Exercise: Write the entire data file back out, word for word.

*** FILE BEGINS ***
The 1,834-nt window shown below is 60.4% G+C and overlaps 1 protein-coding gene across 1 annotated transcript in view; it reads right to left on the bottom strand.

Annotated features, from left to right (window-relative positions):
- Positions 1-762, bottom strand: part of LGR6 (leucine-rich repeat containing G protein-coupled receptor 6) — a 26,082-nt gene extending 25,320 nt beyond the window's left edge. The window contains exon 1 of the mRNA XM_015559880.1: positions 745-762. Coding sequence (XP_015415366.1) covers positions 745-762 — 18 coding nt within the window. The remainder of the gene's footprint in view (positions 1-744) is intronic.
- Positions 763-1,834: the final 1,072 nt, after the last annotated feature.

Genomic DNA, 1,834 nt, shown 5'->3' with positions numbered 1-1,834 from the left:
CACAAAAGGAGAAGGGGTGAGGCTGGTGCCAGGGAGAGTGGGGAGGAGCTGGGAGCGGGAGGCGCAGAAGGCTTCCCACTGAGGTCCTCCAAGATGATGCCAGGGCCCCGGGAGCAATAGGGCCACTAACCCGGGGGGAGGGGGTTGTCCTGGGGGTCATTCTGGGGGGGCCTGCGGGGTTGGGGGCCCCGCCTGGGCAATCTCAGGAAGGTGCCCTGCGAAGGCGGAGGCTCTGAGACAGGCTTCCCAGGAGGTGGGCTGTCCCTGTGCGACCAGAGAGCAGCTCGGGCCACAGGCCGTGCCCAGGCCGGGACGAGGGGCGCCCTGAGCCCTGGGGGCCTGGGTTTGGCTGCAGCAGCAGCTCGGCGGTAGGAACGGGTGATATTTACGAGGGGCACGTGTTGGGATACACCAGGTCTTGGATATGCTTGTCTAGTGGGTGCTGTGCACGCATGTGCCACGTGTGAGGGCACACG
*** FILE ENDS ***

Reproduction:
The 1,834-nt window shown below is 60.4% G+C and overlaps 1 protein-coding gene across 1 annotated transcript in view; it reads right to left on the bottom strand.

Annotated features, from left to right (window-relative positions):
- Positions 1-762, bottom strand: part of LGR6 (leucine-rich repeat containing G protein-coupled receptor 6) — a 26,082-nt gene extending 25,320 nt beyond the window's left edge. The window contains exon 1 of the mRNA XM_015559880.1: positions 745-762. Coding sequence (XP_015415366.1) covers positions 745-762 — 18 coding nt within the window. The remainder of the gene's footprint in view (positions 1-744) is intronic.
- Positions 763-1,834: the final 1,072 nt, after the last annotated feature.

Genomic DNA, 1,834 nt, shown 5'->3' with positions numbered 1-1,834 from the left:
CACAAAAGGAGAAGGGGTGAGGCTGGTGCCAGGGAGAGTGGGGAGGAGCTGGGAGCGGGAGGCGCAGAAGGCTTCCCACTGAGGTCCTCCAAGATGATGCCAGGGCCCCGGGAGCAATAGGGCCACTAACCCGGGGGGAGGGGGTTGTCCTGGGGGTCATTCTGGGGGGGCCTGCGGGGTTGGGGGCCCCGCCTGGGCAATCTCAGGAAGGTGCCCTGCGAAGGCGGAGGCTCTGAGACAGGCTTCCCAGGAGGTGGGCTGTCCCTGTGCGACCAGAGAGCAGCTCGGGCCACAGGCCGTGCCCAGGCCGGGACGAGGGGCGCCCTGAGCCCTGGGGGCCTGGGTTTGGCTGCAGCAGCAGCTCGGCGGTAGGAACGGGTGATATTTACGAGGGGCACGTGTTGGGATACACCAGGTCTTGGATATGCTTGTCTAGTGGGTGCTGTGCACGCATGTGCCACGTGTGAGGGCACACG